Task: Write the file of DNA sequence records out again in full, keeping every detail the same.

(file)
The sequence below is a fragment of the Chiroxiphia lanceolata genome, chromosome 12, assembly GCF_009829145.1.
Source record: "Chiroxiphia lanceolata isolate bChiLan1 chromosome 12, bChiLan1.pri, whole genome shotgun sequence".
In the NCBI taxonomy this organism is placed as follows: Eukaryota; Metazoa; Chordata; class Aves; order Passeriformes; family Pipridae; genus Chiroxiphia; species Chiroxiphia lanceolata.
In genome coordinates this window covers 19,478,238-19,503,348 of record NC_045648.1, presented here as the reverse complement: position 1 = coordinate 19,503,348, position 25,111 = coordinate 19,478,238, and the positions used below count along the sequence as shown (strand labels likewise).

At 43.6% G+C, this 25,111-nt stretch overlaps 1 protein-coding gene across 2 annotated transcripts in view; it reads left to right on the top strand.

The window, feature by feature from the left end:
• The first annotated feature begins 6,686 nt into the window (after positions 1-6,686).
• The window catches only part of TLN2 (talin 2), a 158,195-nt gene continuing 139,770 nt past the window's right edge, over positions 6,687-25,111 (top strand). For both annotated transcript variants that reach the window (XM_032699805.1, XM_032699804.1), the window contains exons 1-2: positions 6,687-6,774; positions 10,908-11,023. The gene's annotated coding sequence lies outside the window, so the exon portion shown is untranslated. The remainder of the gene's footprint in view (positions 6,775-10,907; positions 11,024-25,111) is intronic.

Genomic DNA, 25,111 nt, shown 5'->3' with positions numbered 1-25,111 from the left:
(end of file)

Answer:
The sequence below is a fragment of the Chiroxiphia lanceolata genome, chromosome 12, assembly GCF_009829145.1.
Source record: "Chiroxiphia lanceolata isolate bChiLan1 chromosome 12, bChiLan1.pri, whole genome shotgun sequence".
In the NCBI taxonomy this organism is placed as follows: Eukaryota; Metazoa; Chordata; class Aves; order Passeriformes; family Pipridae; genus Chiroxiphia; species Chiroxiphia lanceolata.
In genome coordinates this window covers 19,478,238-19,503,348 of record NC_045648.1, presented here as the reverse complement: position 1 = coordinate 19,503,348, position 25,111 = coordinate 19,478,238, and the positions used below count along the sequence as shown (strand labels likewise).

At 43.6% G+C, this 25,111-nt stretch overlaps 1 protein-coding gene across 2 annotated transcripts in view; it reads left to right on the top strand.

The window, feature by feature from the left end:
• The first annotated feature begins 6,686 nt into the window (after positions 1-6,686).
• The window catches only part of TLN2 (talin 2), a 158,195-nt gene continuing 139,770 nt past the window's right edge, over positions 6,687-25,111 (top strand). For both annotated transcript variants that reach the window (XM_032699805.1, XM_032699804.1), the window contains exons 1-2: positions 6,687-6,774; positions 10,908-11,023. The gene's annotated coding sequence lies outside the window, so the exon portion shown is untranslated. The remainder of the gene's footprint in view (positions 6,775-10,907; positions 11,024-25,111) is intronic.

Genomic DNA, 25,111 nt, shown 5'->3' with positions numbered 1-25,111 from the left: